Exercise test in a dish
Using a so-called optogenetic system, the team then applied blue light to one end of the tissue to activate the cells. This created an impulse that moved along the sheet of cells to produce a contraction. Using this system, they created an "exercise test in a dish." To simulate exercise, they added the drug isoproterenol (similar to the stress hormone adrenaline) and applied infrared light to initiate faster heartbeats.
This testing helped reveal CPVT's underlying mechanisms. When healthy heart tissue underwent the exercise test, calcium moved through the tissue in even waves. But in tissue models made from patients with CPVT, calcium waves moved at varying speeds, and in some parts of the tissue not at all, resulting in an abnormal circular motion known as re-entry -- much like what happens in real life.
"When we paced the cells faster, the CPVT tissue sustained re-entrant arrhythmias, whereas normal tissue could handle it fine," says Pu.
To understand how stress makes CPVT patients vulnerable to life-threatening arrhythmias, Pu, Parker, and colleagues identified signaling molecules that are activated by adrenaline, and then used drugs and CRISPR/Cas9 genome editing to selectively inhibit or modify them.
Through this strategy, they found that in healthy heart tissue, an enzyme called CaM kinase (CaMKII) chemically modifies RYR2, triggering the heart-muscle cells to release more calcium. In CPVT cells, this modification combines with the inherited RYR2 mutation to cause excessive calcium levels in cells, which precipitates arrhythmias.
"Nature designed CaMKII as part of the fight-or-flight response," explains Pu. "When you get excited, you release more calcium so the heart can beat faster. But when RYR2 is mutated, the channel is leaky, so the cell releases way too much calcium, which causes arrhythmia."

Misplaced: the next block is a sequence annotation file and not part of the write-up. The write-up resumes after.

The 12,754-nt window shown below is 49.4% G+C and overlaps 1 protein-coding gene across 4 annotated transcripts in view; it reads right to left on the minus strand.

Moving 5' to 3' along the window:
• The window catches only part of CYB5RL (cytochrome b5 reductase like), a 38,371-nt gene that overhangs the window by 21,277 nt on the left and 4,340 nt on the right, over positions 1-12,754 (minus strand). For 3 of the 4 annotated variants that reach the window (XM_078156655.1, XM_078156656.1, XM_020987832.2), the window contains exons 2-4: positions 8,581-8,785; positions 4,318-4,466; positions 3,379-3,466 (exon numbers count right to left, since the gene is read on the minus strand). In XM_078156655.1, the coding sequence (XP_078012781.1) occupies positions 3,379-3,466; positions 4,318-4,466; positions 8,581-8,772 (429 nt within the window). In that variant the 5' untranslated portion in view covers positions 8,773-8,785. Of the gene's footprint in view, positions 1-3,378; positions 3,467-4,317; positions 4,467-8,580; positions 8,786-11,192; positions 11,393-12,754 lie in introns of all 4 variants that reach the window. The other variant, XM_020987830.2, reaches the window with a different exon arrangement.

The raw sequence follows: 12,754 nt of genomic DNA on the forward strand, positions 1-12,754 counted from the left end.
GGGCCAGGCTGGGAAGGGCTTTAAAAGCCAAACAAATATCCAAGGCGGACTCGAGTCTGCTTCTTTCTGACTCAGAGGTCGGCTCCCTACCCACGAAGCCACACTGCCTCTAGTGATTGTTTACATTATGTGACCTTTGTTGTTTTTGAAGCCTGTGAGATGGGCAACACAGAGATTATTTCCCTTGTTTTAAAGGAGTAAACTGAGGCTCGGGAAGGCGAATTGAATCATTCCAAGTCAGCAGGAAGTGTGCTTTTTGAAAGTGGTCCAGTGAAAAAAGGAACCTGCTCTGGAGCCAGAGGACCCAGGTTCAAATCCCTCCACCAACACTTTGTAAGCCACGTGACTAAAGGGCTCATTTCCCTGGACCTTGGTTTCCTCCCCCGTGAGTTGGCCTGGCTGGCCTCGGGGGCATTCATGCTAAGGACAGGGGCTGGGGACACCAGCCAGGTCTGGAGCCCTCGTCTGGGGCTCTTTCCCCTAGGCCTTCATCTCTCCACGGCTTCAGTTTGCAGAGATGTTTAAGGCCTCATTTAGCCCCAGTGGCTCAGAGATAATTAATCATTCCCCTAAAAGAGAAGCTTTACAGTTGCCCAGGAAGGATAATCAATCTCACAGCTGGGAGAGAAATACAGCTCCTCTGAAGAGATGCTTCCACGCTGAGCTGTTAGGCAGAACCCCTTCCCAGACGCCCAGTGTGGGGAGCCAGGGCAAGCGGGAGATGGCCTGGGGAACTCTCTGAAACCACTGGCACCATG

When the researchers blocked the CaMKII modification, they eliminated the arrhythmias in the tissue model. They got the same effect when they blocked CaMKII itself with the peptide AIP, a potent and selective CaMKII inhibitor.
"The coupling of iPS technology and organs on chips offers new opportunities for studies in precision medicine and the benefit of patients," notes Parker. "Our vision is to use these technologies to screen patients with rare diseases for clinical trial enrollment. By replicating the patient's disease in vitro, we can test candidate therapies on the patient's disease and measure safety and efficacy, so that the right patients get tested with the right drug."
Inhibiting CaMKII with gene therapy
Because the CaMKII enzyme acts on many tissues beside the heart -- and is required by the brain for memory formation -- the team wanted to be able to inhibit CaMKII in the heart specifically. In a separate study, published online by Circulation on June 3, a team led by Bezzerides and Pu tested a gene therapy approach in a mouse model of CPVT.